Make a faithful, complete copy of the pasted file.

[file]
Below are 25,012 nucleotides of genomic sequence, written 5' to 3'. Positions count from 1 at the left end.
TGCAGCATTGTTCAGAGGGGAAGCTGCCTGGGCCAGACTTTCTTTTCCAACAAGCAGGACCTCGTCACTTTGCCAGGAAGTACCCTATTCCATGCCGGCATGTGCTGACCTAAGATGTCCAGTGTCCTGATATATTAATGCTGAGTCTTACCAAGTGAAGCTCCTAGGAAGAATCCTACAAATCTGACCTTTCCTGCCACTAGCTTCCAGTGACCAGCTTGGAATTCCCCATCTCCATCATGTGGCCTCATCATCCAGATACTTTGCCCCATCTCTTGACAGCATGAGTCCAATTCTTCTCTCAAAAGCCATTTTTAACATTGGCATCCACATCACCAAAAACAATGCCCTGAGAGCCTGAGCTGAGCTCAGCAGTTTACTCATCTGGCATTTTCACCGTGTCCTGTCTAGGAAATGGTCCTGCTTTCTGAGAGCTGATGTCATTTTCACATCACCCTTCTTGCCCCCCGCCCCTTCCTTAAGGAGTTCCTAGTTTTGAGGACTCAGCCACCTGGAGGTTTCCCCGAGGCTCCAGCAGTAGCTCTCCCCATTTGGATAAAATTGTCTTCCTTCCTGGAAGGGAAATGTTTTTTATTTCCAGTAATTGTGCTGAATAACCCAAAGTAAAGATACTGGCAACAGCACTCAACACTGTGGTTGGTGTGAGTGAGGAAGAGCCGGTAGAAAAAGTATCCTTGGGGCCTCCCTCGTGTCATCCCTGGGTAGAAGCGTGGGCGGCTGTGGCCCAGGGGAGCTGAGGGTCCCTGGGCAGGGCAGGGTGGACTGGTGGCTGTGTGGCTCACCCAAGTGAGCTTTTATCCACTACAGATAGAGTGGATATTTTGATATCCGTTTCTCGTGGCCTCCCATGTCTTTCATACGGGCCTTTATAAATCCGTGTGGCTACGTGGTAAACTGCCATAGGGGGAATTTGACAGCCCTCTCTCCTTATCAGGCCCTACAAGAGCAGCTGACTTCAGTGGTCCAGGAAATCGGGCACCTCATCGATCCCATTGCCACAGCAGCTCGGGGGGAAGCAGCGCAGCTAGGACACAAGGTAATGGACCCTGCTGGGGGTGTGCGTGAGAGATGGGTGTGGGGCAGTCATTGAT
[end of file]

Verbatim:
Below are 25,012 nucleotides of genomic sequence, written 5' to 3'. Positions count from 1 at the left end.
TGCAGCATTGTTCAGAGGGGAAGCTGCCTGGGCCAGACTTTCTTTTCCAACAAGCAGGACCTCGTCACTTTGCCAGGAAGTACCCTATTCCATGCCGGCATGTGCTGACCTAAGATGTCCAGTGTCCTGATATATTAATGCTGAGTCTTACCAAGTGAAGCTCCTAGGAAGAATCCTACAAATCTGACCTTTCCTGCCACTAGCTTCCAGTGACCAGCTTGGAATTCCCCATCTCCATCATGTGGCCTCATCATCCAGATACTTTGCCCCATCTCTTGACAGCATGAGTCCAATTCTTCTCTCAAAAGCCATTTTTAACATTGGCATCCACATCACCAAAAACAATGCCCTGAGAGCCTGAGCTGAGCTCAGCAGTTTACTCATCTGGCATTTTCACCGTGTCCTGTCTAGGAAATGGTCCTGCTTTCTGAGAGCTGATGTCATTTTCACATCACCCTTCTTGCCCCCCGCCCCTTCCTTAAGGAGTTCCTAGTTTTGAGGACTCAGCCACCTGGAGGTTTCCCCGAGGCTCCAGCAGTAGCTCTCCCCATTTGGATAAAATTGTCTTCCTTCCTGGAAGGGAAATGTTTTTTATTTCCAGTAATTGTGCTGAATAACCCAAAGTAAAGATACTGGCAACAGCACTCAACACTGTGGTTGGTGTGAGTGAGGAAGAGCCGGTAGAAAAAGTATCCTTGGGGCCTCCCTCGTGTCATCCCTGGGTAGAAGCGTGGGCGGCTGTGGCCCAGGGGAGCTGAGGGTCCCTGGGCAGGGCAGGGTGGACTGGTGGCTGTGTGGCTCACCCAAGTGAGCTTTTATCCACTACAGATAGAGTGGATATTTTGATATCCGTTTCTCGTGGCCTCCCATGTCTTTCATACGGGCCTTTATAAATCCGTGTGGCTACGTGGTAAACTGCCATAGGGGGAATTTGACAGCCCTCTCTCCTTATCAGGCCCTACAAGAGCAGCTGACTTCAGTGGTCCAGGAAATCGGGCACCTCATCGATCCCATTGCCACAGCAGCTCGGGGGGAAGCAGCGCAGCTAGGACACAAGGTAATGGACCCTGCTGGGGGTGTGCGTGAGAGATGGGTGTGGGGCAGTCATTGAT